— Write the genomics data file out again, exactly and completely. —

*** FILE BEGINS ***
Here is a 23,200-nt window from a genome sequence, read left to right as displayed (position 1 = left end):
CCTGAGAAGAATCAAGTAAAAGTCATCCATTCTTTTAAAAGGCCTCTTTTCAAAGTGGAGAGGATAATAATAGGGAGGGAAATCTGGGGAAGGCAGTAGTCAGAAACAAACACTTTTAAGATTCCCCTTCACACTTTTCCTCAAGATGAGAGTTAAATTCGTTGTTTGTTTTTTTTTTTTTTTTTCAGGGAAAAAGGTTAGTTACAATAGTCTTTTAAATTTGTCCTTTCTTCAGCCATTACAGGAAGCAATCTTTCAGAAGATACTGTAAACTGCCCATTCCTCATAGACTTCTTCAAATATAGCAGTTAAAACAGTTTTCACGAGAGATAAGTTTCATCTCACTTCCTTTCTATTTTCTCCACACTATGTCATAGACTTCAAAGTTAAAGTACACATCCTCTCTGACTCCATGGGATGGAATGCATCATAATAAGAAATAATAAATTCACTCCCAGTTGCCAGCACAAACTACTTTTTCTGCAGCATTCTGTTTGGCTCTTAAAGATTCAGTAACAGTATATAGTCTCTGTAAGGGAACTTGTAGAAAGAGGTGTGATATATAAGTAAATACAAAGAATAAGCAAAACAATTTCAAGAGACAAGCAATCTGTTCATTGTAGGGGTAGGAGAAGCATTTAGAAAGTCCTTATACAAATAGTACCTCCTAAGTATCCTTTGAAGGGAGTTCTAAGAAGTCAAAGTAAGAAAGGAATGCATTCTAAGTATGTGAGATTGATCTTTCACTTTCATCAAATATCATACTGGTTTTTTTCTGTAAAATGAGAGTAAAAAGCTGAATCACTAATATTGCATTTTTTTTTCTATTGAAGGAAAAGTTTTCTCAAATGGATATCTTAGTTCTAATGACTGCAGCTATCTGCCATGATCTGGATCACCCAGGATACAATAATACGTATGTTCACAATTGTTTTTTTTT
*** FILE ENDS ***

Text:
Here is a 23,200-nt window from a genome sequence, read left to right as displayed (position 1 = left end):
CCTGAGAAGAATCAAGTAAAAGTCATCCATTCTTTTAAAAGGCCTCTTTTCAAAGTGGAGAGGATAATAATAGGGAGGGAAATCTGGGGAAGGCAGTAGTCAGAAACAAACACTTTTAAGATTCCCCTTCACACTTTTCCTCAAGATGAGAGTTAAATTCGTTGTTTGTTTTTTTTTTTTTTTTTCAGGGAAAAAGGTTAGTTACAATAGTCTTTTAAATTTGTCCTTTCTTCAGCCATTACAGGAAGCAATCTTTCAGAAGATACTGTAAACTGCCCATTCCTCATAGACTTCTTCAAATATAGCAGTTAAAACAGTTTTCACGAGAGATAAGTTTCATCTCACTTCCTTTCTATTTTCTCCACACTATGTCATAGACTTCAAAGTTAAAGTACACATCCTCTCTGACTCCATGGGATGGAATGCATCATAATAAGAAATAATAAATTCACTCCCAGTTGCCAGCACAAACTACTTTTTCTGCAGCATTCTGTTTGGCTCTTAAAGATTCAGTAACAGTATATAGTCTCTGTAAGGGAACTTGTAGAAAGAGGTGTGATATATAAGTAAATACAAAGAATAAGCAAAACAATTTCAAGAGACAAGCAATCTGTTCATTGTAGGGGTAGGAGAAGCATTTAGAAAGTCCTTATACAAATAGTACCTCCTAAGTATCCTTTGAAGGGAGTTCTAAGAAGTCAAAGTAAGAAAGGAATGCATTCTAAGTATGTGAGATTGATCTTTCACTTTCATCAAATATCATACTGGTTTTTTTCTGTAAAATGAGAGTAAAAAGCTGAATCACTAATATTGCATTTTTTTTTCTATTGAAGGAAAAGTTTTCTCAAATGGATATCTTAGTTCTAATGACTGCAGCTATCTGCCATGATCTGGATCACCCAGGATACAATAATACGTATGTTCACAATTGTTTTTTTTT